My decision: taking the pictures, when invited, is a socially appropriate act and can contribute positively to the overall relationship between the photographer and the photographed person and/or their communities. However, the act of taking the pictures felt a little bit like signing a contract in which I was agreeing to learn about the people I am photographing, either by direct inquiry or by being observant of what was happening around me.
The process of getting to know people has been both surprisingly simple and overwhelmingly difficult. Simple because many people are eager to talk to me about who they are. Difficult because there are so many people, very little time, and my Spanish is weak.
It's also difficult when a picture is made during a brief, chance meeting. This man noticed my camera and asked me to take his picture. I was traveling around Paraíso Seis (one of the four neighborhoods in Paraíso) with a team inviting residents to the clinic and the man was on his way in the opposite direction. Aside from his request and my agreement, we did not exchange any other interaction. I don't know who he is and possibly never will.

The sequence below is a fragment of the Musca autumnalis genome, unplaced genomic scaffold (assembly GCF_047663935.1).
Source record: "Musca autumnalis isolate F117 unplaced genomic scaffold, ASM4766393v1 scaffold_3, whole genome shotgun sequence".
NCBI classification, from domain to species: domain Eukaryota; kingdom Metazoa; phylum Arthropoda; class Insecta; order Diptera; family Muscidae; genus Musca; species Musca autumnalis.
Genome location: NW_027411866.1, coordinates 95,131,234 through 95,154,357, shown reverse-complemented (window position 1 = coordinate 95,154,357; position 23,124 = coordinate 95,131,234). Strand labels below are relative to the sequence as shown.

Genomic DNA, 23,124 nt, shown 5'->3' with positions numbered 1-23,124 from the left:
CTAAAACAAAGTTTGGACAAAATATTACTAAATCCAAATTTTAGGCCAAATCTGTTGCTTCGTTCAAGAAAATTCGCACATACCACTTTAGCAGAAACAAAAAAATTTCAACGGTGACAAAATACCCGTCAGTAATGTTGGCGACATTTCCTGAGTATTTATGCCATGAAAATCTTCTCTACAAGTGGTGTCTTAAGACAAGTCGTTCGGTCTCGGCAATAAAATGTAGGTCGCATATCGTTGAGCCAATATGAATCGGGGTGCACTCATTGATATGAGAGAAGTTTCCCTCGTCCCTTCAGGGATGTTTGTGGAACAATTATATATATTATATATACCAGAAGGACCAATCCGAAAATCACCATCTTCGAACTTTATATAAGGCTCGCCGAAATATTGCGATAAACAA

In considering the why/when of taking a photo and the use of the resulting image, I'm realizing that I will probably never fully come to a conclusion about some points (such as the issue of model releases). Nevertheless, the experiences of this week are clarifying a number of things for me and helping to shape my overall approach to travel/street/humanitarian photography. Some thoughts thus far:
It's a lot to think about, and I know it's something that I'll continue to mull over as long as I'm taking pictures. For some situations I may find satisfactory long-term positions. For others, I may constantly be revisiting them.